No-one seems to have responded to the pregnant woman on a human level

Opinion: ‘There are two very vulnerable people in this nightmare who have been let down by our selective indignation’

‘Being stigmatised for being pregnant outside of marriage was a common phenomenon until recent decades in Ireland. We routinely condemn those times.’  Photograph: Getty Images

‘Being stigmatised for being pregnant outside of marriage was a common phenomenon until recent decades in Ireland. We routinely condemn those times.’ Photograph: Getty Images

Sat, Aug 23, 2014, 00:01

Our concern for migrant women seems to vary greatly. Take a migrant woman in inadequate accommodation somewhere in Ireland. She doesn’t speak English and she has few friends.

She has no idea what her future holds and she is terrified and depressed. She has made a suicide attempt, but no one has offered any human care, and so she continues on for weeks in that state.

What would the response of the Irish public be? Well, aside from some NGOs and campaigning journalists, not very much. But add a pregnancy and a reported rape into that mix, and suddenly there are marches, there are protests, and a huge amount of editorialising about how badly we treat women in this country, particularly migrant women.

Let’s look specifically at migrant women who are asylum seekers. What sympathy is extended to asylum seekers in near despair because our cumbersome and unjust asylum-seeking system is forcing them to live in poverty in overcrowded accommodation?

In May, the Rape Crisis Network Ireland (RCNI) reported that the direct provision system for asylum seekers leaves many people utterly vulnerable to sexual abuse. People from different cultural and linguistic backgrounds are forced to live with little personal space or privacy and many of them have reason to fear making complaints to authority figures.

The RCNI also reported that living on €19.10 a week leaves women very vulnerable to pimps seeking women to work as prostitutes.

In 2012, seven incidents of sexualised behaviour among children in direct provision were reported. Children and women have reported being afraid to use mixed-gender toilets at night, and resorting to using buckets in their rooms instead.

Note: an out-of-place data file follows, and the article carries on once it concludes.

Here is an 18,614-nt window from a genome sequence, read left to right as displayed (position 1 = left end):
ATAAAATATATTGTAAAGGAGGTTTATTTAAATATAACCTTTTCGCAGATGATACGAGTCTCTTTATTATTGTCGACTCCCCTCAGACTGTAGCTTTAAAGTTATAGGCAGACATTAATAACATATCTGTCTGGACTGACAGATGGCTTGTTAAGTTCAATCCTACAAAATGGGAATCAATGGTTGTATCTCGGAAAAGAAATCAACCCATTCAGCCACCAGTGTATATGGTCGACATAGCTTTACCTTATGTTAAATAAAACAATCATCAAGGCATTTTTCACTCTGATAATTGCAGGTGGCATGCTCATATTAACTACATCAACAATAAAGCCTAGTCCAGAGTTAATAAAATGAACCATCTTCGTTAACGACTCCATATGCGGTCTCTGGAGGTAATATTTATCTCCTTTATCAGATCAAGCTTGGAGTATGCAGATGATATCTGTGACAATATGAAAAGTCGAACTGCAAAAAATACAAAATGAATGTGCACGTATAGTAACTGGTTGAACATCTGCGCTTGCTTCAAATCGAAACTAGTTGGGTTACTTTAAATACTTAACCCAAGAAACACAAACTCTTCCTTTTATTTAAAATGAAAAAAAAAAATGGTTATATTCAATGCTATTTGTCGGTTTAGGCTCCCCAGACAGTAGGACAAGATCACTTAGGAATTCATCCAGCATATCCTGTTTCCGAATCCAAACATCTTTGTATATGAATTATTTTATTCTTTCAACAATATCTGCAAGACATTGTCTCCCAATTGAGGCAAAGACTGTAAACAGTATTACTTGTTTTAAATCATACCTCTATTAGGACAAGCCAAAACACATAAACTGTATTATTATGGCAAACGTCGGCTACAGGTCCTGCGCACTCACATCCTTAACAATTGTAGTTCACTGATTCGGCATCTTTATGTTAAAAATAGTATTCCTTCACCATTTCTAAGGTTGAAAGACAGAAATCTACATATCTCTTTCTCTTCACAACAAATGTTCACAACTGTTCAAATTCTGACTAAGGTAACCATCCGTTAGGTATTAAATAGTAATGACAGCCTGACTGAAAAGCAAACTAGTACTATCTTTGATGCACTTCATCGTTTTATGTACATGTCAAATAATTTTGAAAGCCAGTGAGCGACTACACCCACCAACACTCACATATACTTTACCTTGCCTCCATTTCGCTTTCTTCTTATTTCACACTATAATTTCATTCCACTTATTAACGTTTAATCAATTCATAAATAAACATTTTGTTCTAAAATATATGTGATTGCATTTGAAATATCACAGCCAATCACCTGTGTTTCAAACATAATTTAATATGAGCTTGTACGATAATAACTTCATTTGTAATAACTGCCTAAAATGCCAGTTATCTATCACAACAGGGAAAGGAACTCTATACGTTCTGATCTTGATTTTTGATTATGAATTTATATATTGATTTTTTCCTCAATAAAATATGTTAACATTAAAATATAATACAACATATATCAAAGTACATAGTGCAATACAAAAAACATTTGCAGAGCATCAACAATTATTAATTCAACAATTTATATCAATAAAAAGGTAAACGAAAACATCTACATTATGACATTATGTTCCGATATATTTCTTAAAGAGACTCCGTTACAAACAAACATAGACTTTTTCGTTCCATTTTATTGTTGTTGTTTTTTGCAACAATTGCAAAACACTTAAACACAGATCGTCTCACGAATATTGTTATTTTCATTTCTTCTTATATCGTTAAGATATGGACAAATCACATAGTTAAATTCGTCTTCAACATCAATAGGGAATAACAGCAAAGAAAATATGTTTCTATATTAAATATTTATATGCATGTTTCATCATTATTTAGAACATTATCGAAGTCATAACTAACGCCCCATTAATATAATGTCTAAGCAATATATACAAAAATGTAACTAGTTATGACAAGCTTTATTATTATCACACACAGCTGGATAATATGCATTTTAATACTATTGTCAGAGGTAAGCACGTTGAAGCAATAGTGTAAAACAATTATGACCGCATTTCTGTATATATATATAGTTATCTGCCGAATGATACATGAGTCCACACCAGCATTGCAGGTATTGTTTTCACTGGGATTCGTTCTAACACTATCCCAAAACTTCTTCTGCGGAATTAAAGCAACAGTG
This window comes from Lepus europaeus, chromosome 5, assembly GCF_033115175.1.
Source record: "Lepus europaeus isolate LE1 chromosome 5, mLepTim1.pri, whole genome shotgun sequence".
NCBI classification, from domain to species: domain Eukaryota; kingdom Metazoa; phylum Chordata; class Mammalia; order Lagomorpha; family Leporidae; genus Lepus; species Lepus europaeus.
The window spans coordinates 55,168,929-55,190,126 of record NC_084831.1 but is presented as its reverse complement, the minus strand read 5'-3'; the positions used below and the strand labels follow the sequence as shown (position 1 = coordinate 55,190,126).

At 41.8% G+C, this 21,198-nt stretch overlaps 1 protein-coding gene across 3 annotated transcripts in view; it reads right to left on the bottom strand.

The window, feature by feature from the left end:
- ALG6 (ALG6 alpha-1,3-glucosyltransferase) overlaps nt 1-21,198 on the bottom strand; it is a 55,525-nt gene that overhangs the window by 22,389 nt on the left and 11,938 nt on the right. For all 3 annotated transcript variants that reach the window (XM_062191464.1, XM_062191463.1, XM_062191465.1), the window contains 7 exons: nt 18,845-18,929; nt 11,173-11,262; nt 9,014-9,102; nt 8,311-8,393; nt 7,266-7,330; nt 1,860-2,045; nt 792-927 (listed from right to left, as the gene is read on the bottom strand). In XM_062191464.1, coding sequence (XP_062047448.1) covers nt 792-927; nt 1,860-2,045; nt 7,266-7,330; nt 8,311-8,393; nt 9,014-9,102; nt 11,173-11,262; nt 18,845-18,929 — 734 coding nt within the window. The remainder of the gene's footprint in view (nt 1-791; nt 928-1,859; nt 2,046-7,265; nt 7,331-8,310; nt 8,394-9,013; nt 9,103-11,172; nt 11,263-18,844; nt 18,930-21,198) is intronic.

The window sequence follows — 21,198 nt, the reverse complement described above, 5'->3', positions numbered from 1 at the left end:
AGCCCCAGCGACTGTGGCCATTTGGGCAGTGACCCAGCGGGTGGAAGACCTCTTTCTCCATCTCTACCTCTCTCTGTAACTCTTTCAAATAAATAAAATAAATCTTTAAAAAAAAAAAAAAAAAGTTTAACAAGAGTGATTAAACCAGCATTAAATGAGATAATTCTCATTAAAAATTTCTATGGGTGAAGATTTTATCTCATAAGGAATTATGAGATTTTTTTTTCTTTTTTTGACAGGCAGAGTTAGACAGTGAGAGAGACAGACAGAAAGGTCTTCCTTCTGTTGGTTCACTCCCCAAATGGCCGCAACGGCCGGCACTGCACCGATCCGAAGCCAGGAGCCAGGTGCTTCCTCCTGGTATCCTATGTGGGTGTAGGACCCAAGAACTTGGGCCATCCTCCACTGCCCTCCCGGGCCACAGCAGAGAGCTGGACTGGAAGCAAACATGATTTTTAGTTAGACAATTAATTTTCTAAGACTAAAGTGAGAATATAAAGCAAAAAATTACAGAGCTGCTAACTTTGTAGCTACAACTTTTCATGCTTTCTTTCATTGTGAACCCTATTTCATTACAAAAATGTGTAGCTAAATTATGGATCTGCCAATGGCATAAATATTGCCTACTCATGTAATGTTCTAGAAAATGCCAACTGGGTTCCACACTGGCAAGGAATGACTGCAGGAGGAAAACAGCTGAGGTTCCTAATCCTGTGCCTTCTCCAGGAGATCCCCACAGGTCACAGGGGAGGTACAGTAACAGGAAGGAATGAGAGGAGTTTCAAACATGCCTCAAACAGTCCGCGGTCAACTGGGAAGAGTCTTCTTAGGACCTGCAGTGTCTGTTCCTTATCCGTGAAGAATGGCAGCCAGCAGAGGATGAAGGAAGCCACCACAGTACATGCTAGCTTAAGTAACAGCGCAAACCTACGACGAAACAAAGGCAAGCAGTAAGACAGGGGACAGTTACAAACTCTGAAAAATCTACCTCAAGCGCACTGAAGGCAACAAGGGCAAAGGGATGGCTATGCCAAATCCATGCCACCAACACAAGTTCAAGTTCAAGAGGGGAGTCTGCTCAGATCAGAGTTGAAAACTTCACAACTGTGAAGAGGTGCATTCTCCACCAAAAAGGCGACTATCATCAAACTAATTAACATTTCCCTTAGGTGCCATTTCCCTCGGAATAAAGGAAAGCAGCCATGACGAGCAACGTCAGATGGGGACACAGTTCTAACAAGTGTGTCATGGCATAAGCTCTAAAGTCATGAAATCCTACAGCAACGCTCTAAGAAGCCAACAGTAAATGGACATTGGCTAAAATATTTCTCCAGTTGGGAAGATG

But none of that roused us from our apathy.

The young migrant woman at the centre of the controversy this week because she felt depressed and suicidal, and would prefer to have been dead rather than pregnant, so far appears to have been failed both by NGOs and State bodies.

No one seems to have responded to her on a human level. No one seems to have assured her she was safe, that people would care for her, that she could come through this without resort to violence against herself or her baby.

According to what she told Kitty Holland, this young woman could not even tell a friend because “. . . For me this was shameful. In our culture if a girl gives birth to a child before marriage everything is finished. No one can respect you. As well as that, for me, with the rape, it was difficult.”

So from her own account, being pregnant outside of marriage was a factor in feeling suicidal, as well as being raped.

Being stigmatised for being pregnant outside of marriage was a common phenomenon until recent decades in Ireland. We routinely condemn those times.

When the best that we can offer such a woman is an abortion, it reinforces the idea that being pregnant is an unbearable stigma, one that can only be overcome by ending the pregnancy. But it is a rapist’s child, we say, and no one could be expected to carry a rapist’s child.

Rape is a horrific act of violence, but the baby in an incubator today does not deserve to be stigmatised as a rapist’s child. He or she is a victim of a rapist, just as much as the mother, because who would choose to be conceived in violence?

A letter in Thursday’s Irish Times encapsulated what others have implied – that aborting this child at an early stage would have been preferable.

This is being said even though the baby is alive, and in the information age, will one day be able to access every word, if he or she survives without significant disability.

How compassionate is it to tell a helpless child that it would have been preferable if he or she had been aborted?

How far have we really moved on when all we have done is transferred the stigma to the child conceived in rape?

But it is the woman’s choice, we are told. It is her body. Of course it is her body, but when it comes to other choices we recognise that the right to choose ends long before the right to end someone else’s life.

I fully support the right to choose, when the choices are non-violent. Abortion is a sanitised violence, carried out in quasi-medical conditions. But it ends a human life. That is indisputable.

You can query personhood, but you cannot query that the unborn child is human, and alive.

In an incubator, a tiny baby is struggling at this moment. As a student I worked as an attendant in a small maternity unit, and saw premature babies for whom every breath seemed a gargantuan victory.

Seeing babies who would fit easily into my cupped hands left me with an indelible impression of their fragility and vulnerability.

There are two very vulnerable people in this nightmare who have been let down by our selective indignation. Compassion that focuses on only one or the other is not compassion at all.

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